A day after White House staff secretary Rob Porter resigned following reports that his two ex-wives accused him of domestic violence, Deputy Press Secretary Raj Shah made a rare admission, saying the White House “could have done better” in its response.
President Trump was reportedly annoyed by this admission from Shah, who was filling in for his vacationing boss. When she returned for Monday’s briefing, Press Secretary Sarah Huckabee Sanders reestablished the Trump administration’s usual tone: indignation even when confronted by evidence of their own wrongdoing.
Sanders did agree that “there are things that we could have done better,” but she proceeded to spin Shah’s remark into a general commitment to make America a little greater every day. “I think every day we come to work and we hope to do a better job than we did the day before,” she said.
Similarly, when asked to explain why President Trump stressed on Friday that he wishes Porter well and hopes he has “a great career ahead of him,” Sanders suggested the president feels the same way about everyone who happens to be an American citizen. “The president wants the best for all Americans,” she said. “The president hopes all Americans can be successful in whatever they do.”
When asked why Trump’s only public remarks on the matter focused on defending Porter and other alleged abusers, Sanders insisted that “the president supports victims of domestic violence and believes everyone deserves to be treated fairly and with due process.”
Sanders then set about changing the official White House version of events yet again. Initially, she called Porter a man of “exemplary character”; when he resigned, she signaled no urgency, saying he’d stick around to ensure “a smooth transition.” Yet on Monday Sanders backed up Chief of Staff John Kelly’s claim that he acted “within 40 minutes” of learning the accusations against Porter last Tuesday. She would not explain why Kelly continued praising Porter for 24 hours, or reports that he’d known about the allegations for months.
When pressed on reports that, like Porter, dozens of White House officials are handling classified information though they only have interim security clearances, Sanders deployed Trump’s favorite tactic: attacking the media.
“Frankly, if you guys have such concern about leaking classified information, there’s plenty of it that has leaked out of the Hill, out of other communities, well beyond the White House walls,” she said. “If you guys have real concerns about leaking out classified information, look around this room. You’re the ones that publish classified information and put national security at risk. That doesn’t come from this White House.”
After Sanders’s display of defiant obfuscation, on Tuesday night, White House counselor Kellyanne Conway took things a step further by quibbling with Porter’s first ex-wife directly. Colbie Holderness used a remark from Conway to frame a Washington Post op-ed published Monday night. It begins:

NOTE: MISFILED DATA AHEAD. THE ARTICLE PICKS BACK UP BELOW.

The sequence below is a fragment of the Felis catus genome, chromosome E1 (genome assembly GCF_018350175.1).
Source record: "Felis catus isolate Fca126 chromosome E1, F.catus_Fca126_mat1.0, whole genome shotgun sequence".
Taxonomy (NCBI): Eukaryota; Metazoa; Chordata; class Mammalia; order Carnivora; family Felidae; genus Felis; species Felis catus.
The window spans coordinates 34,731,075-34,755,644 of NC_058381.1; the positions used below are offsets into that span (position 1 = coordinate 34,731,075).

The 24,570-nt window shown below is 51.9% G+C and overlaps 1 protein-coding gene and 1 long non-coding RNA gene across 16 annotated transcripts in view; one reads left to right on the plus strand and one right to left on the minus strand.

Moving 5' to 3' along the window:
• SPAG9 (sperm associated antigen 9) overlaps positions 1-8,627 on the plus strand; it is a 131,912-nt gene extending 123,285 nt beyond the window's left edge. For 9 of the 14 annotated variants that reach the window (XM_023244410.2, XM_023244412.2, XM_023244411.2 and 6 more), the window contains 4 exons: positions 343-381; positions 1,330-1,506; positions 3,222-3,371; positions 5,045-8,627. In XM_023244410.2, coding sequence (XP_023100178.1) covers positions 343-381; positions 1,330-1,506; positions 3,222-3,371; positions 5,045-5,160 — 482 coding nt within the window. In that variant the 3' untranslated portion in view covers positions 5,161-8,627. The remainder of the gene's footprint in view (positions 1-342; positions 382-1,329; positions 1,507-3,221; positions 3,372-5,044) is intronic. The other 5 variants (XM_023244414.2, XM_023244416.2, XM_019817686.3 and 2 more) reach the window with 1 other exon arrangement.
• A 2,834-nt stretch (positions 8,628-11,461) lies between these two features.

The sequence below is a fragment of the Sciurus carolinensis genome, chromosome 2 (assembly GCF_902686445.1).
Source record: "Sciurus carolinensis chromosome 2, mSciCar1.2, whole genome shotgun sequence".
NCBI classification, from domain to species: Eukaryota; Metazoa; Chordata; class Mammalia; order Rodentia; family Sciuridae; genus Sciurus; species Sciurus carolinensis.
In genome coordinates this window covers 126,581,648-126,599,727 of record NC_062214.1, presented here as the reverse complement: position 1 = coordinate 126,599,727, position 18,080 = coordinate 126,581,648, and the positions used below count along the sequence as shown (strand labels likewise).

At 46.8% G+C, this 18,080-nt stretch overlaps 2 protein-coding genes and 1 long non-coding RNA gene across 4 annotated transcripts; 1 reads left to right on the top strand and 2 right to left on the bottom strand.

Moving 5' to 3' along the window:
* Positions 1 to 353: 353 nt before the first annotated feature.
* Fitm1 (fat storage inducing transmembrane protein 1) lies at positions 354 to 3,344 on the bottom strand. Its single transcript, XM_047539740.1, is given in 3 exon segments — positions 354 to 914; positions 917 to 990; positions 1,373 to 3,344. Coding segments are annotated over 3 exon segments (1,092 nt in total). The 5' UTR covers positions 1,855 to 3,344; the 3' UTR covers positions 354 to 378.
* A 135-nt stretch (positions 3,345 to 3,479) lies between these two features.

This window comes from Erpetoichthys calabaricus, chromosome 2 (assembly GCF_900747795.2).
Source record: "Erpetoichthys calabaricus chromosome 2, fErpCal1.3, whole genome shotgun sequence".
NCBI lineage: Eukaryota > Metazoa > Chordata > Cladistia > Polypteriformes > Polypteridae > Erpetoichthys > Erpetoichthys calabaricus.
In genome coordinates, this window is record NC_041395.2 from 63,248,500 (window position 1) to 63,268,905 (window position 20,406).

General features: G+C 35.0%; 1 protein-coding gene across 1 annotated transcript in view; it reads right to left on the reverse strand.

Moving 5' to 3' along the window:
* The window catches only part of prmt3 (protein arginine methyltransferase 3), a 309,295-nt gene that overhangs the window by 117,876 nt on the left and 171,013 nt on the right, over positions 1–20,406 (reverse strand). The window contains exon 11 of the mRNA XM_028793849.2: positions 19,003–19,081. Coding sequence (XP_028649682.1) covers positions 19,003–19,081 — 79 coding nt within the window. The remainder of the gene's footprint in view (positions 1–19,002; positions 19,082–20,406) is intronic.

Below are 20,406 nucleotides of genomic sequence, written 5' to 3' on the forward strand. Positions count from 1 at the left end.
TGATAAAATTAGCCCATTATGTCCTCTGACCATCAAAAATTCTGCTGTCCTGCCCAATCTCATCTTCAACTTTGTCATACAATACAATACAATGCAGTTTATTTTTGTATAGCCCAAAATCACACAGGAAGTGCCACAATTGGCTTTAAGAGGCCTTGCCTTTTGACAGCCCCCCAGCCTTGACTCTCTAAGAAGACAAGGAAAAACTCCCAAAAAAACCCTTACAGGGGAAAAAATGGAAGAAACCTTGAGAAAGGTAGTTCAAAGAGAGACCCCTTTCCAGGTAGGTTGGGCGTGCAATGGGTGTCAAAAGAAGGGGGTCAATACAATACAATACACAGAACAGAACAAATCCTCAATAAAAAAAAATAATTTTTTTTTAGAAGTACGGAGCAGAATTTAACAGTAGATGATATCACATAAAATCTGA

White House counselor Kellyanne Conway said Sunday that she has no reason not to believe statements that Jennifer Willoughby and I have made about our ex-husband, former White House aide Rob Porter. I actually appreciated her saying that she at least did not not believe us.
But I was dismayed when Conway, appearing on CNN’s “State of the Union,” went on to say that she does not fear for White House Communications Director Hope Hicks, who has reportedly been dating Porter. “I’ve rarely met somebody so strong with such excellent instincts and loyalty and smarts.”
Borrowing Conway’s words, I have no reason not to believe her when she says that Hicks is a strong woman. But her statement implies that those who have been in abusive relationships are not strong.
I beg to differ.
The piece mainly consists of Holderness sharing her own experiences to challenge the widely held idea that “strong” women don’t end up in abusive relationships. (Eric Trump has actually said his sister Ivanka would not allow herself to be sexually harassed because she’s “strong” and “powerful.”) But Conway felt the need to defend herself.
Conway did acknowledge that “many women get abused” when challenged by Tapper, but then she continued making her point that no one needs to worry about Hope Hicks, noting that she has “a great support system around her” and “a beautiful family, wonderful friends, colleagues, and a boss who respects and relies upon her tremendously.”
When the Trump administration repeatedly defends an alleged abuser and deflects questions about people working in the White House without proper security clearance, the American people are supposed to be satisfied by vague assurances that the president “supports victims of domestic violence.” But when a woman shares her story of abuse in an effort to shed light on a taboo subject, Trump’s aide thinks it’s important to carefully parse her own inept response.